The increasing use of green walls in the urban environment is a significant 21st-century design trend. Also known as living walls, bio-walls or vertical gardens, and a feature of both interior and exterior spaces, essentially they are vertical surfaces which support living vegetation.
ERCO recently issued a whitepaper which provides guidance and advice on lighting green walls, a form of illumination which has very specialized requirements. Based on the latest findings and research, "The perfect lighting for green walls" outlines all the key considerations involved and responds to the most frequently asked questions.
Widely featured in the interiors of workspaces, lobbies, shops and restaurants, green walls are visually pleasing and appeal to our innate love of nature. However, their role is wider and more profound.
The notion of biophilia is increasingly recognized as an important design tool. Introducing natural elements to essentially artificial environments has been shown to lift people's mood, increase productivity and reduce stress. In addition to the visual and biophilic benefits, with supporting technology they are also green in an environmental sense, contributing to natural air purification, cooling and humidification. In addition, they act as noise absorbers.
Crucial for Plant Health
For example, plants especially need the orange and red range of the light spectrum, plus blue light, to carry out photosynthesis (the process by which green plants use sunlight to synthesize nutrients from carbon dioxide and water). However, only a source that also includes the green range of the spectrum and has good color rendering is essential for a natural and attractive impression of green walls in architectural surroundings.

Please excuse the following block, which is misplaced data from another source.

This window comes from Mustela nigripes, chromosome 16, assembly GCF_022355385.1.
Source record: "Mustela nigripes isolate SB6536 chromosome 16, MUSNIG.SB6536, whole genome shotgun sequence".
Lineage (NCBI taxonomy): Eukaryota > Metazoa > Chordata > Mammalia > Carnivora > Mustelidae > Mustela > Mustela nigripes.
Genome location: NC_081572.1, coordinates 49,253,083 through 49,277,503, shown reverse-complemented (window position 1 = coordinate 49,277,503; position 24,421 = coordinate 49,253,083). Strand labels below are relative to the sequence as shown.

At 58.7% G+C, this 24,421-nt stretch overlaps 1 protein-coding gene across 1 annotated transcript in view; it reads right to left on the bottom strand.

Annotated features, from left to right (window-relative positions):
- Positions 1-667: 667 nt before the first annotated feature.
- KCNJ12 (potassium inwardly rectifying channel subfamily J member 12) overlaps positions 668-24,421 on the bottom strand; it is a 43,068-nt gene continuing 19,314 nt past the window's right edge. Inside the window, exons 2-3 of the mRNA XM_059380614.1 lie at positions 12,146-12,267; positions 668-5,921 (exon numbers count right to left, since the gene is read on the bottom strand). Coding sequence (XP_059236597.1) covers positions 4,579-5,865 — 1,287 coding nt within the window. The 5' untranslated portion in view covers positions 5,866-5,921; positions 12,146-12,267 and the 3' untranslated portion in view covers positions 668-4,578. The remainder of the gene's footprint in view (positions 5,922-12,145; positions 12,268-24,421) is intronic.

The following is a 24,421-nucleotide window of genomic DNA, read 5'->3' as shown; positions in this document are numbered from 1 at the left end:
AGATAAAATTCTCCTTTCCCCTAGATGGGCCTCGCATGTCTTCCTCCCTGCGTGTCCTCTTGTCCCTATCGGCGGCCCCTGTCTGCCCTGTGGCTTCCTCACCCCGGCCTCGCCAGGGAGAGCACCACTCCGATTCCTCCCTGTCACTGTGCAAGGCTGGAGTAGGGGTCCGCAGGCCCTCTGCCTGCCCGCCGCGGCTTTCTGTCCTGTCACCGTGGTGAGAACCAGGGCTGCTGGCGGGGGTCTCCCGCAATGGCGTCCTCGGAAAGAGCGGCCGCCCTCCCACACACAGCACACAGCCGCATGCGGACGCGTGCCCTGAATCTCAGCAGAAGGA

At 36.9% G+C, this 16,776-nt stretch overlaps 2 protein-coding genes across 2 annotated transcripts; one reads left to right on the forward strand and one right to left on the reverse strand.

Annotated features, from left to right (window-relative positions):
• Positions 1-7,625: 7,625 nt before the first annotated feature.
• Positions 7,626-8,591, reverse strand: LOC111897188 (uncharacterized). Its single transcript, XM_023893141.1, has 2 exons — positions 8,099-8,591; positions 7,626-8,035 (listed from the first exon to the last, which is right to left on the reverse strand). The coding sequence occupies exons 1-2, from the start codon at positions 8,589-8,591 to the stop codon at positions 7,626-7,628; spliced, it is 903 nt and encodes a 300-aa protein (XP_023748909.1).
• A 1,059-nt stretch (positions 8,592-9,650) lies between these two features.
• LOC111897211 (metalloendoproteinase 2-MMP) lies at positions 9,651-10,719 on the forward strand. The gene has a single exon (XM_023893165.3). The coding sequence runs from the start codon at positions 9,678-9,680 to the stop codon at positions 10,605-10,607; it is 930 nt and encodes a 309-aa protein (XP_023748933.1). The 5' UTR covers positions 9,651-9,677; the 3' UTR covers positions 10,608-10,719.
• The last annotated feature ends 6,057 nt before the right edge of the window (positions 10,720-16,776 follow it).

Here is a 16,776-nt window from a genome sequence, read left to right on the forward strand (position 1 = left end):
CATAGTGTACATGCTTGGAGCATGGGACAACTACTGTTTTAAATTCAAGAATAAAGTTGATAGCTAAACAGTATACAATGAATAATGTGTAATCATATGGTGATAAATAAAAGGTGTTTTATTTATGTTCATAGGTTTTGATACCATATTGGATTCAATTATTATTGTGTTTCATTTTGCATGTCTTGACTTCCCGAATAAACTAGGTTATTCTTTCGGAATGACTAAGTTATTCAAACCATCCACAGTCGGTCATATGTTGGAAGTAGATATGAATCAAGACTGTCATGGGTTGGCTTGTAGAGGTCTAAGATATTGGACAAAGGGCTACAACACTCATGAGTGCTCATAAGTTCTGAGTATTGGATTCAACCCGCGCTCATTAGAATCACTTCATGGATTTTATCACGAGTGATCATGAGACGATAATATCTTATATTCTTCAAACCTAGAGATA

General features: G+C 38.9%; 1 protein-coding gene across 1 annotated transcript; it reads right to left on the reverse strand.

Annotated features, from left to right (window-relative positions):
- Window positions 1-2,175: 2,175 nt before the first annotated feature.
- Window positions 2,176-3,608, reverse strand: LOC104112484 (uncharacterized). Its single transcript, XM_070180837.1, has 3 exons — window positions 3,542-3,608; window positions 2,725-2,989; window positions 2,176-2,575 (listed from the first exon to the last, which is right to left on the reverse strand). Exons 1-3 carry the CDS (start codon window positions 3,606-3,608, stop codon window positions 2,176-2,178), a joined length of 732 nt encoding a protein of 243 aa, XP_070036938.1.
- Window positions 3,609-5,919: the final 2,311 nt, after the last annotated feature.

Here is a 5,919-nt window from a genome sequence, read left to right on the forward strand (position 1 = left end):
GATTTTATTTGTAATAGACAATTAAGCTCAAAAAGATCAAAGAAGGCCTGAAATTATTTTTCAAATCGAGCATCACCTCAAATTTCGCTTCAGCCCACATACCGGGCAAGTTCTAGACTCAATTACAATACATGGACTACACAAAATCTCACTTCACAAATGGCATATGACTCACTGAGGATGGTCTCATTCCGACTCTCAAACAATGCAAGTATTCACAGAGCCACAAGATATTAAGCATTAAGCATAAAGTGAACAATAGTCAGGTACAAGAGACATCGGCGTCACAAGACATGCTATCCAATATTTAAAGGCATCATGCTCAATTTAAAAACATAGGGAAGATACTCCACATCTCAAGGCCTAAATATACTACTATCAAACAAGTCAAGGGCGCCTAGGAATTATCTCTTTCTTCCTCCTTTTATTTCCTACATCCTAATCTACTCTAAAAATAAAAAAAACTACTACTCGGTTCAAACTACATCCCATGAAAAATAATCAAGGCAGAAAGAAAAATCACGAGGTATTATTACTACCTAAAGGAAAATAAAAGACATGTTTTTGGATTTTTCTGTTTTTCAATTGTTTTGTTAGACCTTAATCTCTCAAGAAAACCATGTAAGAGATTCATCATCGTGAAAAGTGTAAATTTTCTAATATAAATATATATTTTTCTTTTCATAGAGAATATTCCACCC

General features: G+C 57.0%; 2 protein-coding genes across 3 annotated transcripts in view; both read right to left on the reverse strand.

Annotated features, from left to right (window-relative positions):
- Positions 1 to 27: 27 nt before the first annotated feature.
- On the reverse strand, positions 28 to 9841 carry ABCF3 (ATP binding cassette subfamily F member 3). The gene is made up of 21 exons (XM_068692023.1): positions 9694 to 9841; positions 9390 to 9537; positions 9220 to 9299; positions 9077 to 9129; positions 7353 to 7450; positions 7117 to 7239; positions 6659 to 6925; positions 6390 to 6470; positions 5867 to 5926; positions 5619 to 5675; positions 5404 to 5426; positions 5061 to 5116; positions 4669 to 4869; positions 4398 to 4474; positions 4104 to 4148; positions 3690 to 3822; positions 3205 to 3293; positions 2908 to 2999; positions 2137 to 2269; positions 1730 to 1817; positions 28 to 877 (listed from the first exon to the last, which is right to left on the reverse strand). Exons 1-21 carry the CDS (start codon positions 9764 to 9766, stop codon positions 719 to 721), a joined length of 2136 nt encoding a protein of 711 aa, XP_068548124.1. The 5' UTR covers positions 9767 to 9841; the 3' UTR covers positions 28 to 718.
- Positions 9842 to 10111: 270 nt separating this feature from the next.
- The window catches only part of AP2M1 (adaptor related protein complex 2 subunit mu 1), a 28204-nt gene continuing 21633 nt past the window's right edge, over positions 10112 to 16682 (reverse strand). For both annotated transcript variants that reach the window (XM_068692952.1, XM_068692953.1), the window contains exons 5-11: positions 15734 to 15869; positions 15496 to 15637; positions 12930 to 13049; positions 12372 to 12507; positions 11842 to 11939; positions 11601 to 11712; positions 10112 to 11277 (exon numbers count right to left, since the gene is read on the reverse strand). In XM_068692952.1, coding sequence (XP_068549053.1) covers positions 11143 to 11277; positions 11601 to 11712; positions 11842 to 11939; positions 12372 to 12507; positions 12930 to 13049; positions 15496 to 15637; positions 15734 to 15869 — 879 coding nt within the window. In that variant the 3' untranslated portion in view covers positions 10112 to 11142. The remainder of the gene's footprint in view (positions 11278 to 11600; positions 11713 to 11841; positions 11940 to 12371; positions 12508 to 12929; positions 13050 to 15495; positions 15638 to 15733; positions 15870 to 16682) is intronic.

It is also crucial to provide uniform light levels across the vertical surface to create the best conditions for the even, steady growth of plants. While downlights and spotlights might conventionally be used in these spaces, they will not provide the correct distribution. Wallwash fittings, however, are ideal for this application.
The whitepaper provides a comprehensive, detailed guide to all these aspects of lighting green walls, including visual examples and practical tips. It also examines areas such as calculating the location of luminaires, the optimum length of exposure to light, and more technical considerations such as the measurement of photosynthetic photon flux (PPF), the quantity of photons emitted by a light source that are relevant for photosynthesis and chlorophyll production.
Suitable luminaire types are examined, and a glossary of relevant technical terms is provided, as well as a references list and a useful checklist for specifiers.
A copy of the whitepaper is available for download here.